U.S. District Court, Northern District of New York
Nash v. Village of Endicott
Background: The plaintiff, Lester Nash, is now incarcerated and was arrested twice by officers of the Village of Endicott Police Department in the fall of 2005 for charges involving violations of the state Vehicle and Traffic Law, drug violations and endangering the welfare of a child. The plaintiff brought action under 42 U.S.C. §1983, arguing the defendants, all police officers employed by the Village of Endicott, executed his arrests in violation of the First, Fourth, Fifth and 14th Amendments to the U.S. Constitution and Article 1 §§6, 8 11 and 12 of the state Constitution.
The plaintiff asserts he was arrested because of his race and searched unlawfully searched, that his vehicle was seized unlawfully, that he was detained without probable cause, that he is a victim of abuse of process, that the defendants conspired to violate his rights, that he was arrested falsely, prosecuted maliciously and was retaliated against. The defendants moved for summary judgment.
In 2005, the plaintiff was stopped by police because the headlights on his car were off after sunset. After charging the plaintiff with traffic offenses for unlicensed operation, the officer advised Nash that an inventory of the vehicle’s contents would be made at the impound lot. The plaintiff was asked whether he wanted to retrieve anything from the vehicle before it was towed. Nash indicated he did not, but appeared at that point “to become nervous.” Officer Smith then asked Nash whether anything dangerous or illegal was in the vehicle, to which Mr. Nash replied, in sum and substance, that a lot of marijuana was between the center console and the driver’s seat.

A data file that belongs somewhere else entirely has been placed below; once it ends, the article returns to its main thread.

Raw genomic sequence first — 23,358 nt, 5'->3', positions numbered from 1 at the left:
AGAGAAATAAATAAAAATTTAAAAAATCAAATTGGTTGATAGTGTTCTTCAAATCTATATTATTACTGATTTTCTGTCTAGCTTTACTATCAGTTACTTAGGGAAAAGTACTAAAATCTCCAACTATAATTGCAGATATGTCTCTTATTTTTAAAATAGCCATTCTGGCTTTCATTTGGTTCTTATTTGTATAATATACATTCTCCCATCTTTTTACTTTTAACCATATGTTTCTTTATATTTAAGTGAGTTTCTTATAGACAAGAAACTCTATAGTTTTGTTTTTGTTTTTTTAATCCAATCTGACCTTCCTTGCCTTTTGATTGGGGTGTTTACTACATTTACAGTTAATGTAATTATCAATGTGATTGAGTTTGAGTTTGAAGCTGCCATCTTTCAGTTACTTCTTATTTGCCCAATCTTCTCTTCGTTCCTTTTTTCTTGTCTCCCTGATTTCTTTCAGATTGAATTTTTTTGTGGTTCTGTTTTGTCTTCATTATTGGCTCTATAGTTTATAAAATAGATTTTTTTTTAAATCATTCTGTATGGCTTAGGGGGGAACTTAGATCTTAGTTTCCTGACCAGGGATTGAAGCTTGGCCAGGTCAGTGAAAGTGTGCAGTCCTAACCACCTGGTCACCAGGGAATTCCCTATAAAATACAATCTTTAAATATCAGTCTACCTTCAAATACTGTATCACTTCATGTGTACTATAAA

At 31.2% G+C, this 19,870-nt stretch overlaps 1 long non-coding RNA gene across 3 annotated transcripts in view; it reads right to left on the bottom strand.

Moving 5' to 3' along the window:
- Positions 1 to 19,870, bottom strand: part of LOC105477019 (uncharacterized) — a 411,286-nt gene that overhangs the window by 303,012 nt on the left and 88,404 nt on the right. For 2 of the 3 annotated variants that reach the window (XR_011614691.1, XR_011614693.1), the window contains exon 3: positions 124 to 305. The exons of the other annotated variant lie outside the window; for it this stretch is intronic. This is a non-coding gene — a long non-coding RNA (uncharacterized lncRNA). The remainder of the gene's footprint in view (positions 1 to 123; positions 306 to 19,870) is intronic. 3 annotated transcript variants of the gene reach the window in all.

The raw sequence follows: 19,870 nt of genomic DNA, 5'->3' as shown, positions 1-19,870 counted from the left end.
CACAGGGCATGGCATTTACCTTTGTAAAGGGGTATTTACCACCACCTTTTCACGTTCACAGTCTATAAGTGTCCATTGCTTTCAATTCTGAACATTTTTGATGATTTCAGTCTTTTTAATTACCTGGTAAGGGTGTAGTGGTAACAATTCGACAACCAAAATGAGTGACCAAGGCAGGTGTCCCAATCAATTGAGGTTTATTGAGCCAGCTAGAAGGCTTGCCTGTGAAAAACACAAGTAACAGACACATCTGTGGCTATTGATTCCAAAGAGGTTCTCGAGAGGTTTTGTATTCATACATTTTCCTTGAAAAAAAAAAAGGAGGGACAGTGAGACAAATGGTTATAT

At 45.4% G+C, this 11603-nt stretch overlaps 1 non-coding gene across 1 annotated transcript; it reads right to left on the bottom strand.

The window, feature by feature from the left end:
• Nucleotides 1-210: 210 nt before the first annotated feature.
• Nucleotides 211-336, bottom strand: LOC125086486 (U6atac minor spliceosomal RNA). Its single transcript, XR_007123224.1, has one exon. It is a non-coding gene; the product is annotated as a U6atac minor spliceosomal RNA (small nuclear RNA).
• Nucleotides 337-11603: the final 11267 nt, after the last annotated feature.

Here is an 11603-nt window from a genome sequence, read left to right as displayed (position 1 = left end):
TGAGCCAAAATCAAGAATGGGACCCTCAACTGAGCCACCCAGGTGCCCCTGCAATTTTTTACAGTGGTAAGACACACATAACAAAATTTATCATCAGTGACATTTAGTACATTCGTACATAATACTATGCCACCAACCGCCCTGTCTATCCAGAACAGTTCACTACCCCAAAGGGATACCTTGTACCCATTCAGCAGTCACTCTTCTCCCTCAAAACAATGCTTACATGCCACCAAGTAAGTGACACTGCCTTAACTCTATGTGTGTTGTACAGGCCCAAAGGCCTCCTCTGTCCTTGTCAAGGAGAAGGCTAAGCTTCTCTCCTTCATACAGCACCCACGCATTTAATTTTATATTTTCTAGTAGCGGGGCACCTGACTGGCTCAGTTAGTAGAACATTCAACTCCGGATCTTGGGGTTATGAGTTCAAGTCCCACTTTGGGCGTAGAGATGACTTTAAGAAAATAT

Another officer who was assisting found a white rock substance, prompting Officer Smith to ask Nash whether it was cocaine, to which Nash replied “Yes.” As a result of the traffic stop, Nash was cited for violations of the Vehicle and Traffic Law as well as state Penal Law §§220.16 and 221.05 concerning crack cocaine and marijuana.
Ruling: Since the plaintiff failed to oppose the defendants’ motion and the mere allegation of race discrimination in his complaint is not sufficient to defeat the defendant’s motion for summary judgment, his claim for alleged race discrimination by Officer Smith must be dismissed. The court finds the “municipal policy” claim does not meet the criteria because Nash does not establish any incidents of substantive fact outside of his arrest and prosecution to demonstrate a municipal policy or custom of racial profiling that resulted in alleged constitutional violations.
The plaintiff’s claim of an alleged illegal search is belied by the fact that he provided the officers with probable cause to search his vehicle by admitting there was a large quantity of marijuana inside, prior to Officer Quinn’s impound inventory. The only cause of action that survives is Nash’s claim of abuse of process and false arrest. When police searched the plaintiff’s home, a quantity of drugs divided into individual packets, consistent with intent to sell, was found. The court observes that those police reports were unsworn, however, and not in admissible form. Defendant Kaminsky submitted an affidavit in support of the search warrant application, which indicated the plaintiff’s girlfriend, Nikeya Elliot, had been involved in a number of controlled drug buys involving the state police and the Johnson City Police Department. No allegation was made that there was an intent to sell as opposed to mere possession, however. The motion for summary judgment dismissing that cause of action is denied.
Lester Nash, pro se; M. Randolph Belkin for the Endicott municipal defendants